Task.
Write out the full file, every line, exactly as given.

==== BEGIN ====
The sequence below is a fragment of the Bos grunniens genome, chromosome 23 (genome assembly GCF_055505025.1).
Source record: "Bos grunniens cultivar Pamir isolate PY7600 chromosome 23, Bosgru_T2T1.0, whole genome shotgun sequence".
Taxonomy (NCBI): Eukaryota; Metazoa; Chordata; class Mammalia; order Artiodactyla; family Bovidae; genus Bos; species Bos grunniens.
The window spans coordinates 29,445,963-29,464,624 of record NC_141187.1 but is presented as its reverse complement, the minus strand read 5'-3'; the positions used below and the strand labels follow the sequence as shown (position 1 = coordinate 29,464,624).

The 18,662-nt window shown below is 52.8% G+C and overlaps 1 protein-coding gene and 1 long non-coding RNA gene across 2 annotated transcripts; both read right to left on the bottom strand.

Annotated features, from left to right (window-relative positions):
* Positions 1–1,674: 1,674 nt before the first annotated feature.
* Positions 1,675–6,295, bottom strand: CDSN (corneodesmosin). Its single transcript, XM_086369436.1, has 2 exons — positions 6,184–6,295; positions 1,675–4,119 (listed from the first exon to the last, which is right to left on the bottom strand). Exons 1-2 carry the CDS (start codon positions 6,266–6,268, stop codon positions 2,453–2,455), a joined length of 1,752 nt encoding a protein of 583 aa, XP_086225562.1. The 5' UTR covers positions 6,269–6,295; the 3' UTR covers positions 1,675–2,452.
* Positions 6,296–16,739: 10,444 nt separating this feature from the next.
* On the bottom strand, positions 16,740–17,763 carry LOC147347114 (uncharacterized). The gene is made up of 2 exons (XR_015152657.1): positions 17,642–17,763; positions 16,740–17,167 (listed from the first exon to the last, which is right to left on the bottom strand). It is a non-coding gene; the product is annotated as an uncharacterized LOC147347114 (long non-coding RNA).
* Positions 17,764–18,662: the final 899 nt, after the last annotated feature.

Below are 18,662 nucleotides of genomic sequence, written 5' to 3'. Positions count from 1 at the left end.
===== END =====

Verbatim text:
The sequence below is a fragment of the Bos grunniens genome, chromosome 23 (genome assembly GCF_055505025.1).
Source record: "Bos grunniens cultivar Pamir isolate PY7600 chromosome 23, Bosgru_T2T1.0, whole genome shotgun sequence".
Taxonomy (NCBI): Eukaryota; Metazoa; Chordata; class Mammalia; order Artiodactyla; family Bovidae; genus Bos; species Bos grunniens.
The window spans coordinates 29,445,963-29,464,624 of record NC_141187.1 but is presented as its reverse complement, the minus strand read 5'-3'; the positions used below and the strand labels follow the sequence as shown (position 1 = coordinate 29,464,624).

The 18,662-nt window shown below is 52.8% G+C and overlaps 1 protein-coding gene and 1 long non-coding RNA gene across 2 annotated transcripts; both read right to left on the bottom strand.

Annotated features, from left to right (window-relative positions):
* Positions 1–1,674: 1,674 nt before the first annotated feature.
* Positions 1,675–6,295, bottom strand: CDSN (corneodesmosin). Its single transcript, XM_086369436.1, has 2 exons — positions 6,184–6,295; positions 1,675–4,119 (listed from the first exon to the last, which is right to left on the bottom strand). Exons 1-2 carry the CDS (start codon positions 6,266–6,268, stop codon positions 2,453–2,455), a joined length of 1,752 nt encoding a protein of 583 aa, XP_086225562.1. The 5' UTR covers positions 6,269–6,295; the 3' UTR covers positions 1,675–2,452.
* Positions 6,296–16,739: 10,444 nt separating this feature from the next.
* On the bottom strand, positions 16,740–17,763 carry LOC147347114 (uncharacterized). The gene is made up of 2 exons (XR_015152657.1): positions 17,642–17,763; positions 16,740–17,167 (listed from the first exon to the last, which is right to left on the bottom strand). It is a non-coding gene; the product is annotated as an uncharacterized LOC147347114 (long non-coding RNA).
* Positions 17,764–18,662: the final 899 nt, after the last annotated feature.

Below are 18,662 nucleotides of genomic sequence, written 5' to 3'. Positions count from 1 at the left end.